KoK Prospect #4: Aaron Crow


The saying goes that a rolling stone gathers no moss.  As slowly as the Kings of Kauffman prospect list has rolled out, I’m pretty sure there is some moss on there somewhere.  It’s probably past time to accept that with my responsibilities elsewhere, I’m not going to complete this list anytime soon.

So … I am going to finish the last four up with a more condensed style.

Prospect #4

Who: Aaron J. Crow
DOB: November 11th, 1986
Position: RHP
Height: 6’3″
Weight: 190 lbs
Bats: Right
Throws: Right
Acquired: 1st round (12th overall) 2009 draft

Rankings:
~ Baseball America #2
~ Diamond Futures #2
~ Royals Review #2
~ The Royal Tower #2
~ John Sickels B
~ Baseball Prospectus #2
~ Scouting Book #3

Stats:

IP ERA WHIP H/9 BB/9 SO/9 SO/BB
2008 Fort Worth (Ind) 1.0 0.00 1.00 9.0 0.0 0.0 N/A
2009 Fort Worth (Ind) 17.0 1.06 0.94 5.8 2.0 9.0 3.4
2010 NW Arkansas (AA) 86.0 5.97 1.63 10.3 4.4 6.3 1.4

When the season started, I was afraid I had ranked Aaron Crow too low and he was going to make me look foolish. Before and during the 2009 draft I made no secret that I would have preferred the Royals select high school right hander Shelby Miller, but when Crow was selected I was happy with the pick.  He wasn’t Shelby but outside of that I was happy.

For those of you not aware, Miller wound up going #19 to the Saint Louis Cardinals and made his professional debut with Quad Cities (A) in the Midwest League.  Because he signed late, he only logged 3.0 innings and wound up back in A ball for 2010.  He hasn’t lit the world on fire but he’s showing signs of being a legitimate 1st round talent and top prospect.  In 44.1 IP he has a 4.67 ERA, 1.421 WHIP, 9.3 H/9, 3.5 BB/9, 12.2 SO/9 and 3.53 SO/BB.

Since Miller was a HS righty and Crow was an “advanced” college righty, they really aren’t comparable but there is no question that my “shadow” pick of Miller is looking better than the team’s actual pick of Aaron Crow.  Believe me when I say this but I’d much rather be wrong than right.  Thankfully both pitchers, especially Miller, have plenty of baseball ahead of them.

Unfortunately, there is nothing to sugar coat when it comes to Aaron Crow’s 2010 season thus far.  He’s been decent at his best and downright bad at his worst.  Perhaps most concerning is the fact that the rumblings from scouts inside and outside the organization are Crow is not showing the progress he should be.

I stuck by Moose and Hos last season when they struggled so this isn’t a case of piling on.  Like so many others I believe there is reason for legitimate concern.  Aaron Crow is getting hit hard, he’s not showing the control we all expected, and he is having trouble putting away Double-A hitters.  Only 3 of his last 10 starts have been quality starts.  While one of those three was his latest outing on June 26th (7.o IP, 4 H, 2 ER, 2 BB and 7 SO) it came on the heels of two dreadful outings (9.0 IP, 12 H, 11 ER, 7 BB and 9 SO combined).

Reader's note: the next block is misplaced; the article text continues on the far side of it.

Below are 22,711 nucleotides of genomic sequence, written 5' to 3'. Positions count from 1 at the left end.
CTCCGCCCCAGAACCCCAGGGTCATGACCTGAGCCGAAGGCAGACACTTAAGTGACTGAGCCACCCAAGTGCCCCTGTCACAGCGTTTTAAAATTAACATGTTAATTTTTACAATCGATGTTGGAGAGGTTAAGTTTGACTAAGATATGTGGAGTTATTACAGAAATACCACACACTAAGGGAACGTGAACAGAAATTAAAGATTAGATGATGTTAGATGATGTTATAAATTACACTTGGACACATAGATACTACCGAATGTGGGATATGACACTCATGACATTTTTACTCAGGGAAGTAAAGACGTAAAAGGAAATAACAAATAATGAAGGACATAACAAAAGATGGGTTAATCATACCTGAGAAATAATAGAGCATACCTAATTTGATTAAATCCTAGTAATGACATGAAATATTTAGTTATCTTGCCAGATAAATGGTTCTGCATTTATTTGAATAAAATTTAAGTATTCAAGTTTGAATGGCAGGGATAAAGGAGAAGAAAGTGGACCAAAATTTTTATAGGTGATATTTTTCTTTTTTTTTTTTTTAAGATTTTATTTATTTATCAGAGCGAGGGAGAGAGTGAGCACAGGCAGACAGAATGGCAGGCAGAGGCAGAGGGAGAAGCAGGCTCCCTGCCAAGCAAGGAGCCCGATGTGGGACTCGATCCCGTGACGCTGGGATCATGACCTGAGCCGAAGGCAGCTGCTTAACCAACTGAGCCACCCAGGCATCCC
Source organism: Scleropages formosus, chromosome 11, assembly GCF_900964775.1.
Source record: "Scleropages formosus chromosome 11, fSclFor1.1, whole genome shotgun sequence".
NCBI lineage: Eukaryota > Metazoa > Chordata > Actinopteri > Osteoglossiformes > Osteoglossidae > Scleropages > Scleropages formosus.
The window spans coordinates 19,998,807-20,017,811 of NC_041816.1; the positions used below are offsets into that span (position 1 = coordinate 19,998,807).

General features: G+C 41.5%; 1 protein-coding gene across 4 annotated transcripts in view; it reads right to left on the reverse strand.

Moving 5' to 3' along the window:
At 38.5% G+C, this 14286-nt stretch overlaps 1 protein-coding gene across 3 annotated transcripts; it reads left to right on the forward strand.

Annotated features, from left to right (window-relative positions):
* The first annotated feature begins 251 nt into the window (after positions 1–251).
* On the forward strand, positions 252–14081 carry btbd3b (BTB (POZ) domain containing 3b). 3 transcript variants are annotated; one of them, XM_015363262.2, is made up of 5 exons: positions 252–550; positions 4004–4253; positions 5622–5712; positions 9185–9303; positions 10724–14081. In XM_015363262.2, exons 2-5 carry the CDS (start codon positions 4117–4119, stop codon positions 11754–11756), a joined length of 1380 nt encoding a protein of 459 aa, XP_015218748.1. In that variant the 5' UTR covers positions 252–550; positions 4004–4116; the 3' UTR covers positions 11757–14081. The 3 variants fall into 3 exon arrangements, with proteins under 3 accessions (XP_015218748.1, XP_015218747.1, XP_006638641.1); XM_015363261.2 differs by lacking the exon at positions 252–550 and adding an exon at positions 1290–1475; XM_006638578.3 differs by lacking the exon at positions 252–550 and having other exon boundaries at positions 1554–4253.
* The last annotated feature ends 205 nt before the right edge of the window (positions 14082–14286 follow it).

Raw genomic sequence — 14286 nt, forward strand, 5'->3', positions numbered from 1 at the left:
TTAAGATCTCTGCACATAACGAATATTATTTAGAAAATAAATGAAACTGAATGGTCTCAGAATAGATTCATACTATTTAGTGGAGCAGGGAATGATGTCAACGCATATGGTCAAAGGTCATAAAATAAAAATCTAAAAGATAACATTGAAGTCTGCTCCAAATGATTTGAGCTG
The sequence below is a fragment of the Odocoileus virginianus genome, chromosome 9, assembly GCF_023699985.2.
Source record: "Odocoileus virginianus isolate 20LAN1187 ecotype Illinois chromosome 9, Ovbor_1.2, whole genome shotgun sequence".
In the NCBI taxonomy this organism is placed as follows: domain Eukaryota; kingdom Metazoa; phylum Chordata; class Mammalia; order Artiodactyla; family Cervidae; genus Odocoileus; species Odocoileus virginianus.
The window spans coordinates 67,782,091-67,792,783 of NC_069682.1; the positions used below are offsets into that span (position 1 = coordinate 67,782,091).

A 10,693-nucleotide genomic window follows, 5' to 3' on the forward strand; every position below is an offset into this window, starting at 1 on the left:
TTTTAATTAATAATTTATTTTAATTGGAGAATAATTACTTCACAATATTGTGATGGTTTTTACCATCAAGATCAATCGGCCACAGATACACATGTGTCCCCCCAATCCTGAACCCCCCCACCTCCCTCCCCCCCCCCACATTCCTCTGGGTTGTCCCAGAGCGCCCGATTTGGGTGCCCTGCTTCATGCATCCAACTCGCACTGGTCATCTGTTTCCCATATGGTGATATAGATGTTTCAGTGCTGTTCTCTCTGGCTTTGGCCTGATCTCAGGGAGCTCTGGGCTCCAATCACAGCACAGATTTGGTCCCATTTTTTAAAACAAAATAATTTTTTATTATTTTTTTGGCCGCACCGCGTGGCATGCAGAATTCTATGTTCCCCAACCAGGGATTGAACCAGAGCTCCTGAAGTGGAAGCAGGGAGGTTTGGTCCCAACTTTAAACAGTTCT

I was afraid I had him ranked too low when I set my list, but the way things have gone this season it seems that I have ranked him too high.  Here’s hoping he turns it around soon and makes me look like a fool!

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  • rbt

    It was easy to stick by Moustakas and Hosmer, they were young kids just out of high school. Crow is going to be 24 this fall, is not getting any younger, can’t handle AA ball and isn’t progressing. I just keep thinking back to June 2009 when the Royals were up in the first round and I was chanting to myself “please, not Crow, please, not Crow” because there was just a little bit too much Luke Hochevar in the situation. Man, sometimes I hate it when I’m right. Hopefully he comes around, but I’m not encouraged.

    • Wally Fish

      rbt,
      I was okay with the pick though, as I mentioned, Crow was not my preference. Outside of that it sounds like we’re in the same boat.

      It’s hard to look at what he has done and be encouraged. That said, it’s not unheard of for guys to struggle in their 1st professional season, figure it out in year two, and go on to have solid, good, or great careers.

      Some pitchers figure it out at 22, some at 26, some at 30 and some never do. The good news is that Crow, like Hochevar and even Kyle Davies has the stuff and ability to succeed.

      All of that was me channeling positivity!

  • mer

    After how he spurned the Nats, I am happy about his progress…

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